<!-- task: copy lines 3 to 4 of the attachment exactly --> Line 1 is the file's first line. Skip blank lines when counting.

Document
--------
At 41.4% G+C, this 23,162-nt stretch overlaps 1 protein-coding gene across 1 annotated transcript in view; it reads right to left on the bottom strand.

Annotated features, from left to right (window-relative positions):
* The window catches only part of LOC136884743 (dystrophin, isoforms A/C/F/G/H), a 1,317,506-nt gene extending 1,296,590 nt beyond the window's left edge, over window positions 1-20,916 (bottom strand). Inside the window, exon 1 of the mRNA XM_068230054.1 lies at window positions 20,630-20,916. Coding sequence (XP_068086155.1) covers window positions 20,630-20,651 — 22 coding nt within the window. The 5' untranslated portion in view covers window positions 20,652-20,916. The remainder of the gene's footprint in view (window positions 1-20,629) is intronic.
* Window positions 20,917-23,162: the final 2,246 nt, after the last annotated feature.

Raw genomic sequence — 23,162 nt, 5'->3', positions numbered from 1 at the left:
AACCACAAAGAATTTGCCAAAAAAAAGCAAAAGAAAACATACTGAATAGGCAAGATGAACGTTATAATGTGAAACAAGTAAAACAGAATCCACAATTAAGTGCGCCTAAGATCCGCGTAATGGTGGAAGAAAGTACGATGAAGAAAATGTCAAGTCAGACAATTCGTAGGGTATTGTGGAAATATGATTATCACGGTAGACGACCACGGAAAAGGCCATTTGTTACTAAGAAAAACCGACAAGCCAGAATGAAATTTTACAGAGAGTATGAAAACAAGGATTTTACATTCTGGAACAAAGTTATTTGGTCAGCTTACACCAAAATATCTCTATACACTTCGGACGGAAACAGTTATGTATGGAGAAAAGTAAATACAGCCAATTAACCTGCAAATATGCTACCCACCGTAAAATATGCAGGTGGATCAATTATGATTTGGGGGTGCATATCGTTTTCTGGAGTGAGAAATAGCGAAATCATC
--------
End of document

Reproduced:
* The window catches only part of LOC136884743 (dystrophin, isoforms A/C/F/G/H), a 1,317,506-nt gene extending 1,296,590 nt beyond the window's left edge, over window positions 1-20,916 (bottom strand). Inside the window, exon 1 of the mRNA XM_068230054.1 lies at window positions 20,630-20,916. Coding sequence (XP_068086155.1) covers window positions 20,630-20,651 — 22 coding nt within the window. The 5' untranslated portion in view covers window positions 20,652-20,916. The remainder of the gene's footprint in view (window positions 1-20,629) is intronic.
* Window positions 20,917-23,162: the final 2,246 nt, after the last annotated feature.